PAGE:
Algorithms and Array Design Criteria for Robust Imaging in Interferometry

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Algorithms and Array Design Criteria for Robust Imaging in Interferometry

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Title: Algorithms and Array Design Criteria for Robust Imaging in Interferometry
Author: Kurien, Binoy George ORCID  0000-0003-4496-1543
Citation: Kurien, Binoy George. 2016. Algorithms and Array Design Criteria for Robust Imaging in Interferometry. Doctoral dissertation, Harvard University, Graduate School of Arts & Sciences.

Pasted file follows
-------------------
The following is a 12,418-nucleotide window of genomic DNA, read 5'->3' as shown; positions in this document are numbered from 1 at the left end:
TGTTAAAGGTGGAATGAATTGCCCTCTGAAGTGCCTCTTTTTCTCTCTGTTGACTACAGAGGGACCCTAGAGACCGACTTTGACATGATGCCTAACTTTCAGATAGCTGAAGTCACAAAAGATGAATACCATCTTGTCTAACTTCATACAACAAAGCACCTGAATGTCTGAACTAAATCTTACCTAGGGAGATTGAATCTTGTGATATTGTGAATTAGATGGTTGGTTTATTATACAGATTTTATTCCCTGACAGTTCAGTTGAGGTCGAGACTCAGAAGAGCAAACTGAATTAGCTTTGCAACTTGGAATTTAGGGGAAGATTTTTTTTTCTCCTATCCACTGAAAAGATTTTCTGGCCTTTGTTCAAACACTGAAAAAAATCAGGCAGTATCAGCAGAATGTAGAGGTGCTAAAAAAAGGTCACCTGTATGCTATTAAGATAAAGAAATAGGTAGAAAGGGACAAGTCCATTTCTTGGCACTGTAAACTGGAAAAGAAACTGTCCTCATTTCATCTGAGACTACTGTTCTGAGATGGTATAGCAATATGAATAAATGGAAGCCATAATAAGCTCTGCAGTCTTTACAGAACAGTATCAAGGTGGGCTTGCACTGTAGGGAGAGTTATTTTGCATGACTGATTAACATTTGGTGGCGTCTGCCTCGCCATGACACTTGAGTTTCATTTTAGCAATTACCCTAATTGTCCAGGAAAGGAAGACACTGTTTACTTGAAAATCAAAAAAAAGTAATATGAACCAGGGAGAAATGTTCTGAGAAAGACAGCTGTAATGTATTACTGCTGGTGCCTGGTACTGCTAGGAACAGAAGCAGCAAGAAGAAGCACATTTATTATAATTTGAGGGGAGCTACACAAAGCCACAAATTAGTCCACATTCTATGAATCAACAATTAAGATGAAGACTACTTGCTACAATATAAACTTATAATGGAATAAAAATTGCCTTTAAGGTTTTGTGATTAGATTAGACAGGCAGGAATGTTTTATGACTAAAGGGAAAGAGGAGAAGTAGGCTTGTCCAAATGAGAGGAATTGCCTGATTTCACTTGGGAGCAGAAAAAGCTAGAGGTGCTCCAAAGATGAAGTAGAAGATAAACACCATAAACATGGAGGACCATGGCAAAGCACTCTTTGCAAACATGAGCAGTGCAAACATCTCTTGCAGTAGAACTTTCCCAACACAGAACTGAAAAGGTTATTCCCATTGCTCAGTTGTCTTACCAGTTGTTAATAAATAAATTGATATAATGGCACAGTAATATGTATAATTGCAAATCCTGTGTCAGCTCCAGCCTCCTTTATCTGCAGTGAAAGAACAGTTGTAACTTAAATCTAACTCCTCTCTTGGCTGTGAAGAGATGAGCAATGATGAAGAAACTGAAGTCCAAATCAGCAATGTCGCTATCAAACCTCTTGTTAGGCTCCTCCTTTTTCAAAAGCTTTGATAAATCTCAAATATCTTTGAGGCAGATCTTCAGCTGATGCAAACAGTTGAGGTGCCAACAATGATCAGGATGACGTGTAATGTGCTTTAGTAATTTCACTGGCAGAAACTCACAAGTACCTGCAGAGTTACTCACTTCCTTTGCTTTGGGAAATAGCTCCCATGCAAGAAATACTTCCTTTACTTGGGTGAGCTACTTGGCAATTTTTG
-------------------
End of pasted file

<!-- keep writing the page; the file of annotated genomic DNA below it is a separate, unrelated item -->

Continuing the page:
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Abstract: Optical interferometry is a technique for obtaining high-resolution imagery of a distant target by interfering light from multiple telescopes. Image restoration from interferometric measurements poses a unique set of challenges. The first challenge is that the measurement set provides only a sparse-sampling of the object’s Fourier Transform and hence image formation from these measurements is an inherently ill-posed inverse problem. Secondly, atmospheric turbulence causes severe distortion of the phase of the Fourier samples. We develop array design conditions for unique Fourier phase recovery, as well as a comprehensive algorithmic framework based on the notion of redundant-spaced-calibration (RSC), which together achieve reliable image reconstruction in spite of these challenges. Within this framework, we see that classical interferometric observables such as the bispectrum and closure phase can limit sensitivity, and that generalized notions of these observables can improve both theoretical and empirical performance. Our framework leverages techniques from lattice theory to resolve integer phase ambiguities in the interferometric phase measurements, and from graph theory, to select a reliable set of generalized observables. We analyze the expected shot-noise-limited performance of our algorithm for both pairwise and Fizeau interferometric architectures and corroborate this analysis with simulation results. We apply techniques from the field of compressed sensing to perform image reconstruction from the estimates of the object’s Fourier coefficients. The end result is a comprehensive strategy to achieve well-posed and easily-predictable reconstruction performance in optical interferometry.
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